Ukranian refugees turned back from UK now in Calais
Britain has turned back nine Ukrainian refugees at the border because they didn’t have visas, according to reports in the French press.
The two families from Odessa in southern Ukraine had travelled four days to escape the Russian attack. Having been rejected by the UK, they are reportedly staying in hotel accommodation in Calais.
Véronique Deprez-Boudier, sub-prefect of Calais, said that the British consul was now helping them to obtain visas that would allow them entry to the UK. She hoped that the process would be completed by the end of this week.
While no one can fail to be moved by the need and suffering of the Ukrainian families, it is hard to ignore the startlingly difference between their treatment and that given to other Calais refugees fleeing war.
Deprez-Boudier said that other Ukrainian refugees would be welcome to stay in hotels in the town, and that if they were experiencing difficulties, the mayor would provide accommodation in a youth hostel.
This winter we have watched our friends in Calais sleep outside night after night in the mud and the rain. They live in freezing cold temperatures 24/7 where if your clothes get wet they stay wet and you are permanently exhausted by being moved on by the police.
Yet now we have white European refugees it is suddenly easy to put them up in hotels; it would be shocking to think of them sleeping outside following the horrendous ordeal they have been through. So why, for so many years, has it been acceptable to leave dark skinned victims of war outside, cold and abused, and to deny them even their right to food?
Deprez-Boudier was asked to explain the glaringly different treatment given to Ukrainian refugees looking for safety in the UK, and those from other countries seeking the same thing.
“I will not comment,” she said. “I will only say that making such a comparison is inappropriate.”
Why was it “inappropriate” to compare of people escaping from conflict in Europe with people escaping conflicts in Africa or the Middle East? She didn’t say. Rarely can European double standards have been so starkly exposed.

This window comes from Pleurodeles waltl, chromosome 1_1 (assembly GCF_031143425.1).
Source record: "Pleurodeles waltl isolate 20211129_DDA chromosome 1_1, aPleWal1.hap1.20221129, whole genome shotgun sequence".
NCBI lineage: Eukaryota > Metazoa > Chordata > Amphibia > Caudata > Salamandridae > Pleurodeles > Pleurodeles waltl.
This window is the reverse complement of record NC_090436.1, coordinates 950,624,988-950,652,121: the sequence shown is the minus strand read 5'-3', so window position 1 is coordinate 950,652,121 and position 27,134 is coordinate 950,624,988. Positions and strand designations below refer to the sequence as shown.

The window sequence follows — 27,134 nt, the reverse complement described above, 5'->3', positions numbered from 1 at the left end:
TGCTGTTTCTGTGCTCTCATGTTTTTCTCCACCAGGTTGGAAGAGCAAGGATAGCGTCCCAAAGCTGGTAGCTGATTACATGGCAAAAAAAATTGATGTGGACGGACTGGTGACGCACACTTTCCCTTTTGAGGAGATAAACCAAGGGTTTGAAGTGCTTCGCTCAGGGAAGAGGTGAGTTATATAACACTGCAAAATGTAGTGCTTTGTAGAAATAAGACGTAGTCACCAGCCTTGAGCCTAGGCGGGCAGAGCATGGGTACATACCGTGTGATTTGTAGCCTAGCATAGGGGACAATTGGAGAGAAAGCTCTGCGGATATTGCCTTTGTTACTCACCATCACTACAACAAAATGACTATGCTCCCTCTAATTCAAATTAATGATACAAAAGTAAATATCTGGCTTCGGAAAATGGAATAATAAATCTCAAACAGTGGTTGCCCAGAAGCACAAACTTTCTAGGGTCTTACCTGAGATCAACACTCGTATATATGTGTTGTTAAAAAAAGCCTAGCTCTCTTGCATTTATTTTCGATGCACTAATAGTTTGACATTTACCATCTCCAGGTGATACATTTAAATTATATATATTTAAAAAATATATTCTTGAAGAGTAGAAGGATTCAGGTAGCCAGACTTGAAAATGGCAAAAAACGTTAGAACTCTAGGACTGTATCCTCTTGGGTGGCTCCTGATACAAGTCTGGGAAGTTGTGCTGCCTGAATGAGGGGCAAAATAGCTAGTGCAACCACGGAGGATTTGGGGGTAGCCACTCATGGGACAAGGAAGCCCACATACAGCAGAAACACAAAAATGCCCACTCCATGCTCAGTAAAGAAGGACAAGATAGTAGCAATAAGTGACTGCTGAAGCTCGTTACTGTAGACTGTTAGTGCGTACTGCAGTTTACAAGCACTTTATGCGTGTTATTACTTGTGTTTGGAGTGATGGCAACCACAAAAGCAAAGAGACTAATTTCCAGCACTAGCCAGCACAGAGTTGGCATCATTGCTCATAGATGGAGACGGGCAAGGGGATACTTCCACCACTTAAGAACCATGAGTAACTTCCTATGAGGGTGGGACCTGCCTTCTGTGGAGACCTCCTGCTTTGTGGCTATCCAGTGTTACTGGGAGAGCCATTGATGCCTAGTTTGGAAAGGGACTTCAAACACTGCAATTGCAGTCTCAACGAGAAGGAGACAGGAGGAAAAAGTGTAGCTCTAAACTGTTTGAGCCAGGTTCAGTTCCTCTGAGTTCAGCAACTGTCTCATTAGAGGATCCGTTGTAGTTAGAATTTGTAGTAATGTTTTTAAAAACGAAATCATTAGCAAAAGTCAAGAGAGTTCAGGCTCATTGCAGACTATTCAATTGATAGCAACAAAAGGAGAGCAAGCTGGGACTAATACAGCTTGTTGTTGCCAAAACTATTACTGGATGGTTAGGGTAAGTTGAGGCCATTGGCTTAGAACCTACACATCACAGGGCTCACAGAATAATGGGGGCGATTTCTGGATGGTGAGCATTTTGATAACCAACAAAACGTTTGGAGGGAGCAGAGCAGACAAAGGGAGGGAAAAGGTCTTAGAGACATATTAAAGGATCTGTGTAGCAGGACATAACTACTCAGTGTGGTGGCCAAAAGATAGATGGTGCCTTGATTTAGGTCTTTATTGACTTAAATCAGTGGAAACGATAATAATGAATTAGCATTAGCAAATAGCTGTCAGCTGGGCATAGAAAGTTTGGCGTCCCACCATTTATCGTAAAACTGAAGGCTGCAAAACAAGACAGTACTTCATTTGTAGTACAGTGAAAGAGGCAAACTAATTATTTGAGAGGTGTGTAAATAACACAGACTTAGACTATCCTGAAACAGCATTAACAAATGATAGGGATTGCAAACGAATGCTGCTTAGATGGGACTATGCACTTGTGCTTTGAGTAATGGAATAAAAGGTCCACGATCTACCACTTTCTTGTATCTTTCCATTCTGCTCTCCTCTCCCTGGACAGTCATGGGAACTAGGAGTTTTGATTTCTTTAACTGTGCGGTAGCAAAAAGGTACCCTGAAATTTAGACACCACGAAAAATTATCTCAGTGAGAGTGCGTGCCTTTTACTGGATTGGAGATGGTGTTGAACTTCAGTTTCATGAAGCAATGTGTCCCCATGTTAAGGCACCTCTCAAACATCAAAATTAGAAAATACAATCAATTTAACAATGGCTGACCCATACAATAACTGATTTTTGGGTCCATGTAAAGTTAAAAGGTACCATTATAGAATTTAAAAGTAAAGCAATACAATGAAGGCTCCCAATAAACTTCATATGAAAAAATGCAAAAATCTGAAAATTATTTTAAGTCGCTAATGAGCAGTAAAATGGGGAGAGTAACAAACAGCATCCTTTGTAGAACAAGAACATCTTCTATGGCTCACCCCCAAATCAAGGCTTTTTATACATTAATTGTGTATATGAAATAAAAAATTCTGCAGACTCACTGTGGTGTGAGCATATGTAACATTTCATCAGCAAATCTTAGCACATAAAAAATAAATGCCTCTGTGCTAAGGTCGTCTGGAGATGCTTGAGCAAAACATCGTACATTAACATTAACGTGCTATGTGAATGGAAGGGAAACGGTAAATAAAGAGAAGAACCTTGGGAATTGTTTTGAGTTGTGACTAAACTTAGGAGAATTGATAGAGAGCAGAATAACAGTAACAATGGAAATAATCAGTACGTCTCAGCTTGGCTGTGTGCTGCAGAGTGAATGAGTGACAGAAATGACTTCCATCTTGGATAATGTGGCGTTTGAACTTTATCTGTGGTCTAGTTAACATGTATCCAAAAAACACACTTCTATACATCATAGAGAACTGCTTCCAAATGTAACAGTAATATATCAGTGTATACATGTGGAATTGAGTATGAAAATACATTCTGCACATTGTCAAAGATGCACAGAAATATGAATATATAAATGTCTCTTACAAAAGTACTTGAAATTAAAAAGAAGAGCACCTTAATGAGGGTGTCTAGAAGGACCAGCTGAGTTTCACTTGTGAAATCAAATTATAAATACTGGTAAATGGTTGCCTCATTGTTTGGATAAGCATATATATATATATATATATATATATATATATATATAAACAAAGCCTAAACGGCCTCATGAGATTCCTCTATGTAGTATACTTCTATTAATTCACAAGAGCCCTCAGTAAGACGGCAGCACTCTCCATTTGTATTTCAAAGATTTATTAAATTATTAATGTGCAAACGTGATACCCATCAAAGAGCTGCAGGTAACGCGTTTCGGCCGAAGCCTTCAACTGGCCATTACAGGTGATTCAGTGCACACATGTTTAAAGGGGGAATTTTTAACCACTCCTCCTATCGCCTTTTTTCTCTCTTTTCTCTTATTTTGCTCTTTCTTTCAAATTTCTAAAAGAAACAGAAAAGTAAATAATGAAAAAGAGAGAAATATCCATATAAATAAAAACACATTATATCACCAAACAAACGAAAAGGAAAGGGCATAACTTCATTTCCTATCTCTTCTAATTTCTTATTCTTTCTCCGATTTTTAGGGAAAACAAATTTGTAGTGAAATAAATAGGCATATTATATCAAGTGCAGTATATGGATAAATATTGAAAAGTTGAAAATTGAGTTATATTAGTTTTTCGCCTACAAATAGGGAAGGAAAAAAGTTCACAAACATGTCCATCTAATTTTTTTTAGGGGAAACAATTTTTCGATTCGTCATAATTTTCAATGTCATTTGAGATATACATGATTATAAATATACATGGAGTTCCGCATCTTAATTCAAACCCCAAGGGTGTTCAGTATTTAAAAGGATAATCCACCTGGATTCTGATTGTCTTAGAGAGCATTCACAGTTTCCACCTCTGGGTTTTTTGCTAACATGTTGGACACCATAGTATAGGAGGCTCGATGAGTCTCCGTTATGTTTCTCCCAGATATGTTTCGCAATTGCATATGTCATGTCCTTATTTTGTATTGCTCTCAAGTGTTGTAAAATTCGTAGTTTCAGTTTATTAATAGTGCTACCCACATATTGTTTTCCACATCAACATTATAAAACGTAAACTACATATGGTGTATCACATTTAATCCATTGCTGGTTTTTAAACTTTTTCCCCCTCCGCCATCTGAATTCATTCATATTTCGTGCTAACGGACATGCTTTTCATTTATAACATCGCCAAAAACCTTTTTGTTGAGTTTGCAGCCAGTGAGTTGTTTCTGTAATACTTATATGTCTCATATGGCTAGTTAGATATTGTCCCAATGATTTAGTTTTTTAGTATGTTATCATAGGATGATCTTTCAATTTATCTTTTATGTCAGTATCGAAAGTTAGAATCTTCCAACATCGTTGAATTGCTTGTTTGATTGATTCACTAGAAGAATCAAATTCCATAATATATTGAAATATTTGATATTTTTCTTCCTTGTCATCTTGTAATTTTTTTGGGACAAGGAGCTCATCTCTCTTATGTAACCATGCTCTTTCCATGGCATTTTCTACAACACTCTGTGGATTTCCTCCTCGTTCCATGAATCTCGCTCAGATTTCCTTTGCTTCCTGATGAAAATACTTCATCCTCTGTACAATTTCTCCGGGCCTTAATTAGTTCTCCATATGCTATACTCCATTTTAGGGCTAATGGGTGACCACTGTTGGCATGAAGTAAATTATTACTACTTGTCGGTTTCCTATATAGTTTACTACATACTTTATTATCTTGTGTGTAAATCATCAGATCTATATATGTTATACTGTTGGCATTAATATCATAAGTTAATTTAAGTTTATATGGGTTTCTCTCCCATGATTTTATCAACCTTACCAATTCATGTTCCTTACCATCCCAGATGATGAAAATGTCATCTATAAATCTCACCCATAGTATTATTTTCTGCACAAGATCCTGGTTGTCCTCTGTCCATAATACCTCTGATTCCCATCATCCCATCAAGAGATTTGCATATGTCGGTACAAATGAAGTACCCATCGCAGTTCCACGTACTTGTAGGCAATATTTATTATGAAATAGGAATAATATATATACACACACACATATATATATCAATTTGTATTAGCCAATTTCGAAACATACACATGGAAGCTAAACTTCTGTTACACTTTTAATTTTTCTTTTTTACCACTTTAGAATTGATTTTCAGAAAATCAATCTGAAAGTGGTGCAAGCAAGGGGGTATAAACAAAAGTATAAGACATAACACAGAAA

Meanwhile the UK Government, with its familiar clumsiness, is also treating Ukrainian refugees and others in different ways, but with equal contempt.
Family members of British nationals who live in Ukraine will soon be able to apply for migration visas; there will be a sponsorship scheme for Ukrainians without family ties to the UK. This has no upper limit so that as many Ukrainians who have sponsors are able to come to the UK; Ukrainians already in the UK will be able to extend existing visas.
While this is certainly good news and indeed it is hoped that much more will be done, it is impossible not to notice the stark difference to the refugee narrative of the last three years.
In the UK we have been told that the ‘hoards’ of people crossing the Channel each year are an ‘invasion’ that threaten our country, numbers so high they may bring us to the brink of economic breakdown – indeed it seemed likely that our island would sink. Is this only true if they are black or brown? When it comes to refugees from Europe or Hong Kong we suddenly have the ability to cope – how odd.
There has never been a time when it has been more important to remember that human rights apply to all human equally; and that all refugees must always be treated with compassion, fairness and respect.
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